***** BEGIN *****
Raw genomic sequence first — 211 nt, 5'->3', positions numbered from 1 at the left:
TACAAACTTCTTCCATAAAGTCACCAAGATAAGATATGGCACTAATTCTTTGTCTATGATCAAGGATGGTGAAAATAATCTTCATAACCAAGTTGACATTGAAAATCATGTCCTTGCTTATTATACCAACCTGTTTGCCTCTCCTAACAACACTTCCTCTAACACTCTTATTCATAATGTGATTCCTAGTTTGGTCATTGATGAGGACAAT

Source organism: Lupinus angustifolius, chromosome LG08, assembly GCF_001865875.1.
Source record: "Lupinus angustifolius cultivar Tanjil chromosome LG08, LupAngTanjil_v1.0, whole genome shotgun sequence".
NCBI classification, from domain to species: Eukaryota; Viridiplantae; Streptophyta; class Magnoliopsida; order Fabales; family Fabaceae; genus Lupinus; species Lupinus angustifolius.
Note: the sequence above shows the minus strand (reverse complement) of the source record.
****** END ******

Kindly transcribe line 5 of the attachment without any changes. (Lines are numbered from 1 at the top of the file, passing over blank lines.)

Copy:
NCBI classification, from domain to species: Eukaryota; Viridiplantae; Streptophyta; class Magnoliopsida; order Fabales; family Fabaceae; genus Lupinus; species Lupinus angustifolius.